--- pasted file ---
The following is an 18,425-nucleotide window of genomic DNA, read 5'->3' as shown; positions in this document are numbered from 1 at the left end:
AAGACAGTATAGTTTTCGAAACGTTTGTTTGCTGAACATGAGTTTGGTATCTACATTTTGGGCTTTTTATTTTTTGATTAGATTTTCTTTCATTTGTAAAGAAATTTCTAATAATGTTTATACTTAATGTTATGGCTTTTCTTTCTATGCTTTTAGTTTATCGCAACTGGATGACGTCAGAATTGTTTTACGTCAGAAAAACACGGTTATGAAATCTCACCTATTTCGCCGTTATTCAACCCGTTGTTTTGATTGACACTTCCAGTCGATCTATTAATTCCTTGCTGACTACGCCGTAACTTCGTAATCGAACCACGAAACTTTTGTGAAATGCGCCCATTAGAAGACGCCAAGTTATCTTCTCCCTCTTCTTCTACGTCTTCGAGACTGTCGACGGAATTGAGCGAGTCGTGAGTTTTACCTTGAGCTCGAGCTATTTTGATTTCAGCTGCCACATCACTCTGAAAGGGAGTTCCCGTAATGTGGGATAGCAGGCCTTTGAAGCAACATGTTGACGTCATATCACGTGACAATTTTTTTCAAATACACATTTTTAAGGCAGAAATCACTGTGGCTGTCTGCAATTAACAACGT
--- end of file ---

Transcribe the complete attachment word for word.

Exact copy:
The following is an 18,425-nucleotide window of genomic DNA, read 5'->3' as shown; positions in this document are numbered from 1 at the left end:
AAGACAGTATAGTTTTCGAAACGTTTGTTTGCTGAACATGAGTTTGGTATCTACATTTTGGGCTTTTTATTTTTTGATTAGATTTTCTTTCATTTGTAAAGAAATTTCTAATAATGTTTATACTTAATGTTATGGCTTTTCTTTCTATGCTTTTAGTTTATCGCAACTGGATGACGTCAGAATTGTTTTACGTCAGAAAAACACGGTTATGAAATCTCACCTATTTCGCCGTTATTCAACCCGTTGTTTTGATTGACACTTCCAGTCGATCTATTAATTCCTTGCTGACTACGCCGTAACTTCGTAATCGAACCACGAAACTTTTGTGAAATGCGCCCATTAGAAGACGCCAAGTTATCTTCTCCCTCTTCTTCTACGTCTTCGAGACTGTCGACGGAATTGAGCGAGTCGTGAGTTTTACCTTGAGCTCGAGCTATTTTGATTTCAGCTGCCACATCACTCTGAAAGGGAGTTCCCGTAATGTGGGATAGCAGGCCTTTGAAGCAACATGTTGACGTCATATCACGTGACAATTTTTTTCAAATACACATTTTTAAGGCAGAAATCACTGTGGCTGTCTGCAATTAACAACGT